Art

Magnus Resch Has the Art World Down to a Science

Annie Armstrong

Not everyone agrees with Magnus Resch. But it’s hard to not agree with his impressive data. In his new and insightful book, How To Become a Successful Artist, the author, art economist and Yale professor has the art world down to a science: he’s collected the data, done the research and composed the interviews to bring forth a proven guide to, well, how to be an artist. Cultured spoke with the author on his findings.

Annie Armstrong: You have a pretty impressive resumé—a PhD in art economics, six books to your name, etcetera—what made you want to give your specialized knowledge away?

Magnus Resch: I cannot accept the status quo of the art world. The average female artist in Berlin has an annual income of $10,000; a degree in fine art is the least valued major in the US; success is defined by an exclusive network of white men. Meanwhile, women, people of color and members of the LGBTQ+ community rarely see the same opportunities. I want to change this. My mission is to help usher in a more democratic, transparent and inclusive art world so artists can live from their practice.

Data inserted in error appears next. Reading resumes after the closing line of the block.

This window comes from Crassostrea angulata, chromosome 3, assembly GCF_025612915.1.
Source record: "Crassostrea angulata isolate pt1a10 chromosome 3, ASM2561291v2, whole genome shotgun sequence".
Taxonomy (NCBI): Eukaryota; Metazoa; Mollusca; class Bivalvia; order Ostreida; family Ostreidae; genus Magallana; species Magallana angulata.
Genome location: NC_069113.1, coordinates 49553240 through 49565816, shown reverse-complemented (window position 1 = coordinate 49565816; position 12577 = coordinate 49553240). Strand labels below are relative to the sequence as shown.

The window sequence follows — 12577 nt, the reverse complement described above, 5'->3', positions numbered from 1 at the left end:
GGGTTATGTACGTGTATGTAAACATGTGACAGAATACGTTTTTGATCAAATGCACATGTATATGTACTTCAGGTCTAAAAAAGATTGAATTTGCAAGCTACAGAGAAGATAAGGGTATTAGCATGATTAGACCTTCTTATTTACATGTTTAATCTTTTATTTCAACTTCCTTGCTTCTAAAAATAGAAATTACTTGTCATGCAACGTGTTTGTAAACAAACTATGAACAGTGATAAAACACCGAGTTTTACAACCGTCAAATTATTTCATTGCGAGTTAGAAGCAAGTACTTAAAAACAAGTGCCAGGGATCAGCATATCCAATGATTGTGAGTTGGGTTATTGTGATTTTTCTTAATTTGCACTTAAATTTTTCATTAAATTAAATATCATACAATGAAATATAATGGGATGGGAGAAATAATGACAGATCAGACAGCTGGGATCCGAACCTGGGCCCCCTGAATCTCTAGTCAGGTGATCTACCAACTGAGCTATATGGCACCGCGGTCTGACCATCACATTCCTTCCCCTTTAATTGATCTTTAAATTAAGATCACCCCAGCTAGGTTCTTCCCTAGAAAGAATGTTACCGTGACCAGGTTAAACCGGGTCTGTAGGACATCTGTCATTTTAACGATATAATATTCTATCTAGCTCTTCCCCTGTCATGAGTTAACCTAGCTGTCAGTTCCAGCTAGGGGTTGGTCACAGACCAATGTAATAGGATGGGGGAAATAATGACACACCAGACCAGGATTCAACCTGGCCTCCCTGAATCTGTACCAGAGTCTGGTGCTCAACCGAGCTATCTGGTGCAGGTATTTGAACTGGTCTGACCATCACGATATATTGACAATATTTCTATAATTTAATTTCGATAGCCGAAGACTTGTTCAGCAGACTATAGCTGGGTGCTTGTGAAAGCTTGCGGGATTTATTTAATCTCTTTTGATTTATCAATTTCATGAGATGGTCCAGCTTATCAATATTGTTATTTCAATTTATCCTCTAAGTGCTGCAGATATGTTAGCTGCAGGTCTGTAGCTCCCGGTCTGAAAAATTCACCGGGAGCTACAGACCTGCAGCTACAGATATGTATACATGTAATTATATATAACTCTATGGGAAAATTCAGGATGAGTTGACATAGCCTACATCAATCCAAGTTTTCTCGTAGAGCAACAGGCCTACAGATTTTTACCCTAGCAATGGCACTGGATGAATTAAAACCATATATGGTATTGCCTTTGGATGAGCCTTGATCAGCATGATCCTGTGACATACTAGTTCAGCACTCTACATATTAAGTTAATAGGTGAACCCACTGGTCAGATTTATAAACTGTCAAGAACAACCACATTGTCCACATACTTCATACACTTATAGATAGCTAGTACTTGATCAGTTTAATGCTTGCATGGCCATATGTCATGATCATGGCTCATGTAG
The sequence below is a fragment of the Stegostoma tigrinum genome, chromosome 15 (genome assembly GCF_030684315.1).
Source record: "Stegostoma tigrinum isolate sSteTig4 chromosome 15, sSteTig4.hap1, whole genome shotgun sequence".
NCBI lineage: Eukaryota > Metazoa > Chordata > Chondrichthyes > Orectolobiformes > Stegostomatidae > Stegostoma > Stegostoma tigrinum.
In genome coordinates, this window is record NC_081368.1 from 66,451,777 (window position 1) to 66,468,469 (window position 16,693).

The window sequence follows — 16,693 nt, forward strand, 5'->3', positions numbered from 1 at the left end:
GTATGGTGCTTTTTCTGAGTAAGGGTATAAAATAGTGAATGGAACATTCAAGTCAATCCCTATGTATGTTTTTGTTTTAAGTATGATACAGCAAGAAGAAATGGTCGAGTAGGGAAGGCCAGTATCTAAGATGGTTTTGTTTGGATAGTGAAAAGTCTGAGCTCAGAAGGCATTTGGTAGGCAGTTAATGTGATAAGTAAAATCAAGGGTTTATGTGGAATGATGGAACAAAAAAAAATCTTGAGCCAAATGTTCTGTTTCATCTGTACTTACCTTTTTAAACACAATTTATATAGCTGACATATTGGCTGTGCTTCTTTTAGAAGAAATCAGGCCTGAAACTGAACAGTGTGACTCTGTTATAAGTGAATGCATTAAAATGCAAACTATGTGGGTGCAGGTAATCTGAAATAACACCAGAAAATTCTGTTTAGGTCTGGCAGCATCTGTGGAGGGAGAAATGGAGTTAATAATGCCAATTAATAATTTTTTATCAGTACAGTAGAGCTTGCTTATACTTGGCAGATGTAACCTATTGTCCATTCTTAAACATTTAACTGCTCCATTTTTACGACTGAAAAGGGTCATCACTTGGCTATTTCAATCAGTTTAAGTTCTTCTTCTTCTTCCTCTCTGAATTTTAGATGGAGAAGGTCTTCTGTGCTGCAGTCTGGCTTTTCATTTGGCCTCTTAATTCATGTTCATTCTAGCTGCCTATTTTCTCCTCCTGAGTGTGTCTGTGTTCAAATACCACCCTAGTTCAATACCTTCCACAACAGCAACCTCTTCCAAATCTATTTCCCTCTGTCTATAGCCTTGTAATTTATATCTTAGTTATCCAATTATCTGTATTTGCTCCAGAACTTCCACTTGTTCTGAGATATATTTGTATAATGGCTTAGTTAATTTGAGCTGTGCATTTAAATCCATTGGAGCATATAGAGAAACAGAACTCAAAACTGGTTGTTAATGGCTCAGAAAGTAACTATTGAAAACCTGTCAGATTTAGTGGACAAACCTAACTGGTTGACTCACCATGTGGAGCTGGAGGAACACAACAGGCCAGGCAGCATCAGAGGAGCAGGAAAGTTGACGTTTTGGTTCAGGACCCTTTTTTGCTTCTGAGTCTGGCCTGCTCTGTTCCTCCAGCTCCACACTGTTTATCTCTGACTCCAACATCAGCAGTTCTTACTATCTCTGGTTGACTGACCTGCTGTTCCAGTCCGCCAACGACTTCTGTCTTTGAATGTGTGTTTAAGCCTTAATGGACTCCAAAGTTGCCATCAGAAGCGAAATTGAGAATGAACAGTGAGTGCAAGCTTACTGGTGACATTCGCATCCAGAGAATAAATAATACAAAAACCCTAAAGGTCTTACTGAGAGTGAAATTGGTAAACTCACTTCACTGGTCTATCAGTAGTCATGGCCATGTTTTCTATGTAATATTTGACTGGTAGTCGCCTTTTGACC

AA: Your approach to the art market is emphatically data-driven. How do you then account for the occasional freak market snaps, like the Zombie Formalism movement or NFTs?

MR: Outliers are part of the game. NFT is an entertaining bubble; Zombie Formalism was a great movement. I still collect some of these artists even now. I don’t see anything inherently bad in bubbles. They shine a spotlight on artists who were neglected for too long and who can finally make some money. And structurally, this kind of trend can be positive in growing the market. A year ago, no one cared about digital art and now NFTs are white hot. Yes, it will pass,but it attracts a new group of buyers and spills some crypto money into the pockets of poor digital artists.

AA: I’d imagine that the toughest pill for a lot of artists to swallow is that you have to play ball with the industry’s desires and etiquette. What’s your best advice for how to bite that bullet without losing your own unique voice?

MR: You can sell art without selling your soul. Business, money and management are not dirty words, nor are they incompatible with the arts. It’s outdated to claim that management will reduce creativity, or that business principles will lead to meaningless exhibitions. On the contrary—artists need to be educated in management skills. For me, the goals of an artist can be divided into three categories: economic, artistic and socio-ethical. A successful artist is respected by their reference group, while maximizing their financial profit on the basis of ethical business practices.

AA: What’s your response to artists who might think this approach is too formulaic, too business-centered?